Figures 1, 2, 3 and 4 plot the percent API for oxytocin and methylergometrine by state and by time between dates of manufacture and purchase of ampoules. The negative slope of the regression lines for both drugs in both states is supportive, but not proof, of environmental degradation as an explanation for the API outside of manufacturer specification. In Karnataka, for oxytocin and methylergometrine, the approximate loss of API per 90 days was 3.6% (1.6%-5.5%) and 2.3% (1.1%-3.5%), respectively (Figures 1 and 2). In Uttar Pradesh, for oxytocin and methylergometrine, the approximate loss of API per 90 days was 6.4% (4.4%-8.4%) and 5.0% (3.5%-6.5%), respectively (Figures 3 and 4).

Figure 1
figure 1

Karnataka: Measured Active Pharmaceutical Ingredient (in %) by time between drug manufacture and purchase; oxytocin.

Figure 2
figure 2

Karnataka: Measured Active Pharmaceutical Ingredient (in %) by time between drug manufacture and purchase; methylergometrine.

Figure 3
figure 3

Uttar Pradesh: Measured Active Pharmaceutical Ingredient (in %) by time between drug manufacture and purchase; oxytocin.

Figure 4
figure 4

Uttar Pradesh: Measured Active Pharmaceutical Ingredient (in %) by time between drug manufacture and purchase; methylergometrine.

Simulated clients recorded where the purchased ampoules of oxytocin and methylergometrine were kept in each pharmacy. See Table 6. In the districts in Uttar Pradesh, oxytocin was kept unrefrigerated on the shelf in 93% (Agra) and 100% (Gorakhpur) of pharmacies in which oxytocin units were purchased. In the districts in Karnataka, this practice is much less common, with around 15% of pharmacies placing purchased oxytocin ampoules unrefrigerated on the shelf, although not all purchased ampoules were in view of simulated clients. For methylergometrine, 83% of pharmacies kept methylergometrine unrefrigerated on the shelf for purchase in Gorakhpur, as did at least two-thirds of the pharmacies in Agra.

Table 6 Percent distribution of the placement of oxytocin and methylergometrine in pharmacies where these drugs were purchased, by district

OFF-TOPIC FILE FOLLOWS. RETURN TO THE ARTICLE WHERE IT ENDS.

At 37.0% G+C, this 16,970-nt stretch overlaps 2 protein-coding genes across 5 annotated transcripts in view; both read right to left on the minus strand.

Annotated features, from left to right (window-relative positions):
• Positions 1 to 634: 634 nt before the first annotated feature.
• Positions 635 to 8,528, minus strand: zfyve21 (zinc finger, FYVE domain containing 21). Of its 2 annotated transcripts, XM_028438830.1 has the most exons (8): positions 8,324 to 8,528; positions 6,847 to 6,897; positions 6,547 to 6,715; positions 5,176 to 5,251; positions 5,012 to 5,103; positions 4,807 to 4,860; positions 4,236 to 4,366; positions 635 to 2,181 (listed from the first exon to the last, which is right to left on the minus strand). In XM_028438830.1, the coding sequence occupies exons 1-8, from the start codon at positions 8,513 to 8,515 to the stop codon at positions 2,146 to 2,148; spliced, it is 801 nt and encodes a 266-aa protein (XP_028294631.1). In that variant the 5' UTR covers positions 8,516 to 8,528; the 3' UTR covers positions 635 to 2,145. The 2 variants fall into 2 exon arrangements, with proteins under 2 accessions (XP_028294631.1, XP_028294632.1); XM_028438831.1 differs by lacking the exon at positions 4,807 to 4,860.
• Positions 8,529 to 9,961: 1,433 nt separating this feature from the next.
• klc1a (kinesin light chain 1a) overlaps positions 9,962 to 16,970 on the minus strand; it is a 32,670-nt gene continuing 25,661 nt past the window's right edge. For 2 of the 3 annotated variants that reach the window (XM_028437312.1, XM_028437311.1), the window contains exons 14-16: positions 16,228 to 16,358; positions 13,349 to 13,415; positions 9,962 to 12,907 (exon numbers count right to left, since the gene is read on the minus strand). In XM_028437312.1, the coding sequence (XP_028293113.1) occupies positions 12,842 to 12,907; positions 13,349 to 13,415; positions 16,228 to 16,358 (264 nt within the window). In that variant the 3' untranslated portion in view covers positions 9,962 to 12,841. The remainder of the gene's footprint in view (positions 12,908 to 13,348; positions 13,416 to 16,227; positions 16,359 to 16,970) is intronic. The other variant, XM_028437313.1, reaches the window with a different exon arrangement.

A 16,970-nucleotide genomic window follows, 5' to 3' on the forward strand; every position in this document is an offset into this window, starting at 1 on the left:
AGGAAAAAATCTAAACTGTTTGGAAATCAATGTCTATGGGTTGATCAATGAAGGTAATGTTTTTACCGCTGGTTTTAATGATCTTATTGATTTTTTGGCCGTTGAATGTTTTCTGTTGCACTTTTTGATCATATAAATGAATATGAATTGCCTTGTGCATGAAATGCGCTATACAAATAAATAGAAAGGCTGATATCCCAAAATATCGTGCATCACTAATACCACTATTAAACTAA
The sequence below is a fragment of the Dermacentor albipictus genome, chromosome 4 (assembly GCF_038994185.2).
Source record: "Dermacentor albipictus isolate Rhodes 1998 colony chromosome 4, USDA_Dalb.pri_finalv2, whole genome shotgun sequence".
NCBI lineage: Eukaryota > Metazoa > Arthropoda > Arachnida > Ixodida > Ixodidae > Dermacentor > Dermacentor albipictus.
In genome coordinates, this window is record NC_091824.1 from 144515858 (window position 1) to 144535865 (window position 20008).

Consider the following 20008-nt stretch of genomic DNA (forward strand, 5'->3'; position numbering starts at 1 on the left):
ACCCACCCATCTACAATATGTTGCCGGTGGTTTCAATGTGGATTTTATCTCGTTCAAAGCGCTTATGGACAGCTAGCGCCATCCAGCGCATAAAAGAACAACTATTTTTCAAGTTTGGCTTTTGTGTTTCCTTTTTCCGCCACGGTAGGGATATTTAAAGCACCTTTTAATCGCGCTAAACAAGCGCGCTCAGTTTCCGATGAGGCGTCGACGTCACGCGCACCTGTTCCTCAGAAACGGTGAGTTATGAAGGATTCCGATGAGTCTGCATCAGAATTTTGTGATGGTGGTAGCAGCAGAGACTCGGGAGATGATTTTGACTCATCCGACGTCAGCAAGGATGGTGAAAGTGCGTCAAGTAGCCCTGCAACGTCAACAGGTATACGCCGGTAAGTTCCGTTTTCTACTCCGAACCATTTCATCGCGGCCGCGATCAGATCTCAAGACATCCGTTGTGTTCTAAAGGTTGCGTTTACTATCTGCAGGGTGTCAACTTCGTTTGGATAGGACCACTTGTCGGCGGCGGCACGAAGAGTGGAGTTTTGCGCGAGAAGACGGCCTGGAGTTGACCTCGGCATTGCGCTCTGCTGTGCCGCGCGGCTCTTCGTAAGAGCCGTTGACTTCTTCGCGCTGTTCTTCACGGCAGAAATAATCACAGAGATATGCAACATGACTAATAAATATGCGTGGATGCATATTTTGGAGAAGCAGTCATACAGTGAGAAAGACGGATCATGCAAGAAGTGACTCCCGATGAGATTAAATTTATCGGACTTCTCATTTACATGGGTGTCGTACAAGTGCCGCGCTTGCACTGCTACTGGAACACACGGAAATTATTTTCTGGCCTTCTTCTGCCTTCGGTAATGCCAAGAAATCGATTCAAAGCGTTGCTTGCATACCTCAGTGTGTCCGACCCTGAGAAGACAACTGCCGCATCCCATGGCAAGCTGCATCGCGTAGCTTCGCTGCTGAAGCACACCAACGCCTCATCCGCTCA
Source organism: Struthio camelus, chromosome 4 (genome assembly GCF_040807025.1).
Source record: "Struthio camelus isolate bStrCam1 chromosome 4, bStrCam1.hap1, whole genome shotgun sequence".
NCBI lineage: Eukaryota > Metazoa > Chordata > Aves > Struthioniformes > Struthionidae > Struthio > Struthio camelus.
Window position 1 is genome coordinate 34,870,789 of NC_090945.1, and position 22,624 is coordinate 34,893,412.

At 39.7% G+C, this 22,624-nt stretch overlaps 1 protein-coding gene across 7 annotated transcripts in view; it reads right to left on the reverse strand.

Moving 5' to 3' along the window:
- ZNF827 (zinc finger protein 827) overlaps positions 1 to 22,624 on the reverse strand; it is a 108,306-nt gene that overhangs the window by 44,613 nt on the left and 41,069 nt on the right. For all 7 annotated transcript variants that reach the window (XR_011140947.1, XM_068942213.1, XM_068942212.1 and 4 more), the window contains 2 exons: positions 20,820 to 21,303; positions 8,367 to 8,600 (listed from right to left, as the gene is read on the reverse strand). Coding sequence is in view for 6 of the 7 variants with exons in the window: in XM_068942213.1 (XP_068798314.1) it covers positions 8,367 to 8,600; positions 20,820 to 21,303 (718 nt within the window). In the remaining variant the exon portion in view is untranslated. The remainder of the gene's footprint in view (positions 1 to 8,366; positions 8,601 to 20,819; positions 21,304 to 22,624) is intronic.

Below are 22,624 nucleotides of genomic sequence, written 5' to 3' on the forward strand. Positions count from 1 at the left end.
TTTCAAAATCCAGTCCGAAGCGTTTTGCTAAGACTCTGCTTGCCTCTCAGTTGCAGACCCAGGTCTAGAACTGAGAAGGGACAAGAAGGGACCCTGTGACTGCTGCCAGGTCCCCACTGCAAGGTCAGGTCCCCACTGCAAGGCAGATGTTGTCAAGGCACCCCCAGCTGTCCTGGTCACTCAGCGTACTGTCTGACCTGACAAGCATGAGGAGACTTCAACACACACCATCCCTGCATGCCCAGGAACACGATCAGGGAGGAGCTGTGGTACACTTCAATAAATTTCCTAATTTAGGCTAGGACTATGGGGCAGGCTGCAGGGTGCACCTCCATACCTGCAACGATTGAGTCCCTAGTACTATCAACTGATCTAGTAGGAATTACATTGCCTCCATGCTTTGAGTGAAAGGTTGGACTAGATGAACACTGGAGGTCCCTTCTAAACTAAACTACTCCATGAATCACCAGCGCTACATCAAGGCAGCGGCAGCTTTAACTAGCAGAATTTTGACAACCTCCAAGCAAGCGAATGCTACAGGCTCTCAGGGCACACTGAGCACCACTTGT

This study sought to assess accessibility of drugs commonly used for uterotonic purposes in India and to assay the potency of oxytocin and methylergometrine available in private pharmacies. In Uttar Pradesh, the simulated clients documented easy access to all four study drugs. In Karnataka, accessibility was much lower, implying a possible lack of uterotonics in these districts, though we do not know if such shortages are frequent. Given the small percentage of pharmacies requesting a prescription in both states and the fact that informal prescriptions used for this study sufficed 99% of the time, it appears that weak enforcement of regulations for prescription drugs permits easy access to uterotonic drugs in this population.The potency of oxytocin and methylergometrine varied by state, district and drug. However, even the best-case scenario (in Gorakhpur, Uttar Pradesh) suggests that one in five ampoules of oxytocin available to the population in private pharmacies may be outside manufacturer specifications for API. The worst-case scenario for oxytocin was shown in Agra where one in two ampoules of oxytocin was out of specification. Serious problems were documented in the two study districts in Karnataka where 96%-100% of methylergometrine ampoules tested were outside manufacturer specification for API. This is of particular concern as methylergometrine is often used for PPH treatment due to the tetanic contractions it produces. However, although API fell outside quality thresholds for some proportion of both drugs, fewer than 10% of the ampoules tested at 50% API or less. None of the ampoules showed 0% API (one indicator of a possible counterfeit drug) and none were expired at the time of testing. No data are available to relate the documented losses of API shown here for either drug to clinical outcomes, though it is unlikely that any Ministry of Health would endorse use of drugs out of manufacturer specification. All results were shared with the Ministry of Family Health and Welfare at the national and state levels.